Loan officer jobs are more about using one's knowledge about finance effectively than playing a numbers game. Loan officers know what credit-worthiness, cash flow and lending risk means — and they use that understanding to assess the ability of organizations and individual borrowers to manage more debt.
A Day in the Life of a Loan Officer
A cup of coffee and a briefcase (or messenger bag) is exactly what a loan officer may tote to work. Their day can start off early, about 8 or 9 a.m. — like many other careers — and remain hectic all day after unlocking the office door. That could be an office door inside a bank, credit union or other type of financial institution. Loan officers typically keep bankers' hours, but may need to head in on Saturday if a bank or financial institution is open then. They also may work after-hours in their office or at home, organizing paperwork and preparing for the next day.
Administrative duties may include:
- Managing client phone and email communication
- Obtaining and processing important loan documentation such as tax records, insurance information and homeowners association agreements
- Assisting clientele as they sign loan documents
- Answering questions about a client's current loan, home equity line of credit or refinance
- Organizing loan files and maintaining appropriate office records
- Preparing borrower and real estate documentation for consideration by a loan committee
Business development and sales responsibilities may include:
- Finding and meeting with new or prospective clients
- Qualifying sales prospects and assessing credit-worthiness
- Helping clientele find the best interest rate and loan terms
- Explaining loan products and requirements
Important Characteristics for Loan Officers
The type of person suited for these loan officer jobs is organized, decisive and capable of seeing the big picture while they manage all the details of multiple loans at once. Although the work of a loan officer is based in finance at its core, people skills are of considerable importance in this career too.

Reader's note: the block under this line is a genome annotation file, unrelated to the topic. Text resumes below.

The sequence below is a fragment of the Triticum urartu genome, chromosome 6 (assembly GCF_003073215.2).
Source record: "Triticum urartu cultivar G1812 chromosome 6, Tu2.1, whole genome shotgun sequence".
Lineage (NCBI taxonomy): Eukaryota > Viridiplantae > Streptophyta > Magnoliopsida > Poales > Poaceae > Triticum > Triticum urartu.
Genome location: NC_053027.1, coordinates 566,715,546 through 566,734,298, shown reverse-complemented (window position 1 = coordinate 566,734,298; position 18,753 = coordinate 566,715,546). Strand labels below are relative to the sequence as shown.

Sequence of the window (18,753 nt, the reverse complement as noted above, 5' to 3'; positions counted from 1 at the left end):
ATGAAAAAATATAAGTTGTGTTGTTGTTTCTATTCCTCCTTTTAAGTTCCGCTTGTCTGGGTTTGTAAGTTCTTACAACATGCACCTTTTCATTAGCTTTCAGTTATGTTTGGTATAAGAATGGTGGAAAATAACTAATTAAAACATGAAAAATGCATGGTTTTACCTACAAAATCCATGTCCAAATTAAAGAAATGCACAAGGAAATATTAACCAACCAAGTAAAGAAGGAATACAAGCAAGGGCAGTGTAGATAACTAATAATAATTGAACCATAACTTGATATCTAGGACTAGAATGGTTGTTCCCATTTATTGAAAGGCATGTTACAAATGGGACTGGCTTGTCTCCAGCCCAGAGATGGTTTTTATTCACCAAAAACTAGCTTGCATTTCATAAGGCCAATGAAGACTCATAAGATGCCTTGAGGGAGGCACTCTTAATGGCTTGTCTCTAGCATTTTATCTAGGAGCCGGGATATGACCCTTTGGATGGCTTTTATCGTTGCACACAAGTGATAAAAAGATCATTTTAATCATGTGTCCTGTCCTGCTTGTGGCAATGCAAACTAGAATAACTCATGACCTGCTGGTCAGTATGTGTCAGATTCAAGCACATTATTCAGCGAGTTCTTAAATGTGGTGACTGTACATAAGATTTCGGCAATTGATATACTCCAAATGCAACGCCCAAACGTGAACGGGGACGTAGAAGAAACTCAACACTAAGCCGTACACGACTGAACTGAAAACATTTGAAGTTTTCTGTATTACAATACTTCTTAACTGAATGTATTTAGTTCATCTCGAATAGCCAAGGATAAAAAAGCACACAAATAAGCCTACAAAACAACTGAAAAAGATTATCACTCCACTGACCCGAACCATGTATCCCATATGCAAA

A good loan officer takes the initiative to network and find new clients in their community. They also depend on their communication skills to explain and sell various types of loan products to borrowers or present borrowers for consideration to a loan committee. They capitalize on their knowledge of finance and keen decision-making skills to qualify a client's credit-worthiness and determine whether he or she is a solid candidate for more debt. For more complicated transactions, experience with legal documentation and even Excel spreadsheets may be helpful for loan officers who also work with attorneys, appraisers and loan committees to ensure legal, ethical and financial standards are met as the loan is processed.
Typical Steps for Becoming a Loan Officer
In order to become a loan officer, there are several steps that need to be taken, such as completing a degree and seeking licensing when required. Some financial institutions may provide their own version of loan officer training in addition. The process below outlines helpful steps when pursuing a career as a loan officer:
- Complete a bachelor's degree. This level of degree is the typical educational requirement needed to enter the field. People who have experience in the field may be able to circumvent this requirement in some cases. A bachelor's degree in an area like business or finance can help students learn the basics of business and accounting in order to analyze the financial position of a person or organization. Degree programs in the field can have many different names, such as the titles listed below:
- Bachelor of Science in Business Administration with a concentration in Finance
- Bachelor of Science in Finance
- Bachelor of Science in Accounting
- BS in Business Administration, Walden University, http://info.waldenu.edu/walden-programs/business-management/bachelors/b-s-in-business-administration, accessed September 2017
- Loan Officers, U.S. Bureau of Labor Statistics, 2016-17 Occupational Outlook Handbook, https://www.bls.gov/ooh/Business-and-Financial/Loan-officers.htm, accessed September 2017
- Online BS in Finance, Southern New Hampshire University, http://degrees.snhu.edu/programs/bs-in-finance, accessed September 2017
- Professional Certification from ABA Institute of Certified Bankers, American Bankers Association, https://www.aba.com/Training/ICB/Pages/default.aspx, accessed September 2017